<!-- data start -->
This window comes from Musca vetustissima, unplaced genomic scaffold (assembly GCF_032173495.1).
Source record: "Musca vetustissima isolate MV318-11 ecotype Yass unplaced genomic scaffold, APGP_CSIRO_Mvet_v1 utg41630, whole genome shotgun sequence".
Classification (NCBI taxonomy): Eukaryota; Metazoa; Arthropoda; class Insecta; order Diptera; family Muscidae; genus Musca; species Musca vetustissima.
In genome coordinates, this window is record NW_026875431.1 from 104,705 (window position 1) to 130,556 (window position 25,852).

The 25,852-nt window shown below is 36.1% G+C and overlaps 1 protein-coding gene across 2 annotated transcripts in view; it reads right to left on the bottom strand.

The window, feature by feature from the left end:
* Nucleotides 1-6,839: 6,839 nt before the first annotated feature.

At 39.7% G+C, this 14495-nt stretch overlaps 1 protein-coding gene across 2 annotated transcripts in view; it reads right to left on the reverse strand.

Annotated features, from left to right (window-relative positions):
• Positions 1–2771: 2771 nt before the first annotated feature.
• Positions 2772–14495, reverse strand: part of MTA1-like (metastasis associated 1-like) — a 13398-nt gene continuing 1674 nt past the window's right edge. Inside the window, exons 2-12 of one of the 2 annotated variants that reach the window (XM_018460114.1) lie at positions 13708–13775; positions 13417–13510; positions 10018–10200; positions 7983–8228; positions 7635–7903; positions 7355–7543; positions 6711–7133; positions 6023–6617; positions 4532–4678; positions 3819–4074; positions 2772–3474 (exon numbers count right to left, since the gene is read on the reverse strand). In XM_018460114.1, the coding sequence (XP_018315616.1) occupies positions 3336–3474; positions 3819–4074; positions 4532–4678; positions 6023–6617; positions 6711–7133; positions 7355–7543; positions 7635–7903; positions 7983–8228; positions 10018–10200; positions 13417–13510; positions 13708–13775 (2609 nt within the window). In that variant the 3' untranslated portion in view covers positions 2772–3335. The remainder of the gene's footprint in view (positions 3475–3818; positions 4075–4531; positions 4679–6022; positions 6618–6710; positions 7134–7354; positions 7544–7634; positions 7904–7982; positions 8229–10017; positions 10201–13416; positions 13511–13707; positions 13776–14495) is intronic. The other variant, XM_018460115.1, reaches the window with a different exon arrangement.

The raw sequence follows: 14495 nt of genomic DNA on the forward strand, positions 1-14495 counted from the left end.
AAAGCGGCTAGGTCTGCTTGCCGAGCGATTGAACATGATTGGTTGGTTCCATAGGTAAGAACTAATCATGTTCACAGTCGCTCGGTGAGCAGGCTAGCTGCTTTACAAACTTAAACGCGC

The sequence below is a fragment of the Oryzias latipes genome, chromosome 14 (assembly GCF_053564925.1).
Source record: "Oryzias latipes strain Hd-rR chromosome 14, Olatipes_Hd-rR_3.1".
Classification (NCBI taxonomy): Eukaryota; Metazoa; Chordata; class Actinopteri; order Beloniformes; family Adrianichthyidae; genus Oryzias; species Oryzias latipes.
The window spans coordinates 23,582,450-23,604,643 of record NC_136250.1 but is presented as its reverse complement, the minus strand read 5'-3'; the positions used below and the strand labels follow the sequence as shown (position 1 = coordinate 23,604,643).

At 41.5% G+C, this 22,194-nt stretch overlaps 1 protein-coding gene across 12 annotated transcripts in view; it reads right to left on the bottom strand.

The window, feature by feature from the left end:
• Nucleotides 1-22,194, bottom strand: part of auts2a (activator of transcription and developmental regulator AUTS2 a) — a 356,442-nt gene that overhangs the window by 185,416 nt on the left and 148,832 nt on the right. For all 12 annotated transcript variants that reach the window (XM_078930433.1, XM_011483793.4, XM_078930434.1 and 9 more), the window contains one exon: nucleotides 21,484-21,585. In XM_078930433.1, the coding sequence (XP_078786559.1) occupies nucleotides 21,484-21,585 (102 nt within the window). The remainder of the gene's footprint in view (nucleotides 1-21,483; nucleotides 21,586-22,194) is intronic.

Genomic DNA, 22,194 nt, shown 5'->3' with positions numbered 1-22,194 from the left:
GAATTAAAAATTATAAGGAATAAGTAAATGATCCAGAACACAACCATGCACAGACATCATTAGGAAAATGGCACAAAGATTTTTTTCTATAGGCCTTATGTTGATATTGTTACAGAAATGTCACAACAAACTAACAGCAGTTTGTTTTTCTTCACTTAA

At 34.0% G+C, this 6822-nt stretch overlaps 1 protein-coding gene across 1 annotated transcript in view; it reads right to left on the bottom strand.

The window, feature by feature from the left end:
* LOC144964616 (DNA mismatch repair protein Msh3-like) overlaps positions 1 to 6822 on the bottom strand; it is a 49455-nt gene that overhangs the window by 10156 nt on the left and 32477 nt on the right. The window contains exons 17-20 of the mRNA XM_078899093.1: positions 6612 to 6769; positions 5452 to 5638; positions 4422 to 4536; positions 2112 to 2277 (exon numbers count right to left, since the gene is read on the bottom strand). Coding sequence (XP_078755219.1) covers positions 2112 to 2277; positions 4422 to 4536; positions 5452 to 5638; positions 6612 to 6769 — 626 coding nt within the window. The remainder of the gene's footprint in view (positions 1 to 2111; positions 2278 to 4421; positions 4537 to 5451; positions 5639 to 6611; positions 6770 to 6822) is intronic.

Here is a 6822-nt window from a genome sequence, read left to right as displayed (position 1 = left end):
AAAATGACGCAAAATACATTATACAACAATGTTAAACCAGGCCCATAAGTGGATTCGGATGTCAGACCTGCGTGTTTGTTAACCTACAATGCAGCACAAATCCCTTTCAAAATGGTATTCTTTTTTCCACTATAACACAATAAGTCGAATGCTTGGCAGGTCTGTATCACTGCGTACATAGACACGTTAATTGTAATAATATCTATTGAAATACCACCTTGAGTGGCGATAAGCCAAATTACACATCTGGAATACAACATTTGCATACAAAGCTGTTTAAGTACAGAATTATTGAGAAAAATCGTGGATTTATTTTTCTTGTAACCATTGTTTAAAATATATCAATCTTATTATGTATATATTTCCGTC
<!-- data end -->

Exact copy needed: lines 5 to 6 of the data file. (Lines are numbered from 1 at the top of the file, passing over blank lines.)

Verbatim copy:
The 25,852-nt window shown below is 36.1% G+C and overlaps 1 protein-coding gene across 2 annotated transcripts in view; it reads right to left on the bottom strand.

The window, feature by feature from the left end: